Sitting in front of his locker after the Bruins’ first home win of the season, veteran Stephane Yelle watched the media hover around second-year forward Milan Lucic across the room. It was Lucic’s night, for sure. Three goals and an assist, including the game-winning score with just 1:41 to play in regulation, gave him rights to the game puck.
But a fire starts with an initial spark, and Yelle provided that spark for the Bruins in Saturday night’s 5-4 win over Atlanta.
In the third home game of the season, and the last before three consecutive games in western Canada, the Bruins found themselves trailing, 2-0, heading into the second period.
“I don’t think it was so much the game plan, to be honest with you,” said Bruins coach Claude Julien of a first period in which his team allowed two power-play goals and was outshot, 16-7. “I think the adjustment had to come from the players. Anybody who watched the game saw a different group of guys after the first period.”
The fourth line of Petteri Nokelainen, Yelle, and Shawn Thornton had combined for zero points through the first seven games of the regular season, but it was their work on a goal just 3:37 into the second period that ignited a Bruins comeback.
Yelle battled in front of the net and tipped a Thornton slap shot from the right point that dipped down and through the legs of Atlanta goaltender Johan Hedberg, making it a 2-1 game. It was
Yelle’s first goal as a member of the Bruins.
“It feels good,” said Yelle. “You always want to get the first one under your belt. You start counting games. Seven games in, and you start pressing.”
Yelle, 34, was signed in September after spending the last five seasons in Calgary and the previous seven in Colorado. He’s been a member of two Stanley Cup championship teams, with Colorado in 1996 and 2001. In his 12 NHL seasons, Yelle has missed the playoffs only once, his first year with Calgary, in 2002-03.
He won’t put up huge numbers. He won’t dazzle you with his moves. But his two championship rings and 154 games of NHL playoff experience are enough to make Yelle a vital part of an inexperienced team.
“It’s been fun,” said Yelle. “There’s a lot of young legs, but there’s a lot of excitement. Sometimes you forget how fun the game is. And when those young guys come in, a guy like [Lucic] always has a big smile on his face. He lights up the room.”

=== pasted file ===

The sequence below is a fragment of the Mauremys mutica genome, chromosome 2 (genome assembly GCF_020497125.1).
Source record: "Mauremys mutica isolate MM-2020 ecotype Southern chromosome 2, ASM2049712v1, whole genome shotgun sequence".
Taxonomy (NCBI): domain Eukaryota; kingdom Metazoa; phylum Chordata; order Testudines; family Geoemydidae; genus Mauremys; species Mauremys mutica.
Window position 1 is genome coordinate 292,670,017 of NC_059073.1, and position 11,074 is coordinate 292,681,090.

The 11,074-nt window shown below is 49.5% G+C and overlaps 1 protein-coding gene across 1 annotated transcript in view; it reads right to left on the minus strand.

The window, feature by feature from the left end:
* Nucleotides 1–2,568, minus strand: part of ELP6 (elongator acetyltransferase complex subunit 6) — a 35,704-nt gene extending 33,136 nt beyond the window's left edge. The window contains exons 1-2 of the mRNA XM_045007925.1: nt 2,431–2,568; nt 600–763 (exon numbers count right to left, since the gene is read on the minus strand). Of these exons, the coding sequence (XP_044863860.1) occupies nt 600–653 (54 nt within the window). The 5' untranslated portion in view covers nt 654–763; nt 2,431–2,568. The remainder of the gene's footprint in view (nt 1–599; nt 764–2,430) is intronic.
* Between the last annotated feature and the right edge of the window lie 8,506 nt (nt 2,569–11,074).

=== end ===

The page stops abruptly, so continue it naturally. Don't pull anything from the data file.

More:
Yelle was brought to Boston to improve a penalty kill that finished last season ranked 28th in the NHL (out of 30) with a 78.6 percent kill percentage. The Bruins entered their latest three-game road trip with the worst penalty kill in the league (68.6 percent).
“It’s very frustrating because we can definitely be better,” said Julien of his penalty-killing unit. “It starts with our goaltenders. They have to be our best penalty killers. And this is not pointing the finger because there are also guys who can be jumping on the puck a lot quicker.”
After eight games, Yelle’s contributions haven’t jumped off the score sheet, but his first goal of the season stood out.
“The one thing we’ve been trying to get this year is an energy line, fourth line, whatever you want to call it, that could help contribute as well as give you energy,” said Julien.
“And they scored a big goal to get us going. It gave us the spark that we needed.”
I can see clearly now
He still squints, but that’s just a bad habit. It has nothing to do with Lucic’s eyesight anymore.
The Atlanta game marked the second straight the 6-foot-4, 220-pound winger played while wearing contact lenses. Lucic has worn glasses for three years now, but mostly when he’s watching television.
“All the guys were on me that I was squinting too much,” said Lucic. “They got sick of me squinting, so they forced me to go get some contacts.”
And they’re working. Lucic scored his first career hat trick on Saturday. This isn’t his first stint with contacts, however. Lucic had tried using them four years ago.
“It’s a lot easier to see the puck out there when your vision is clear,” said Lucic. “It’s like going from an old TV to a high-definition TV.”
Danny Picard covers the Bruins for OT and can be reached at firstname.lastname@example.org
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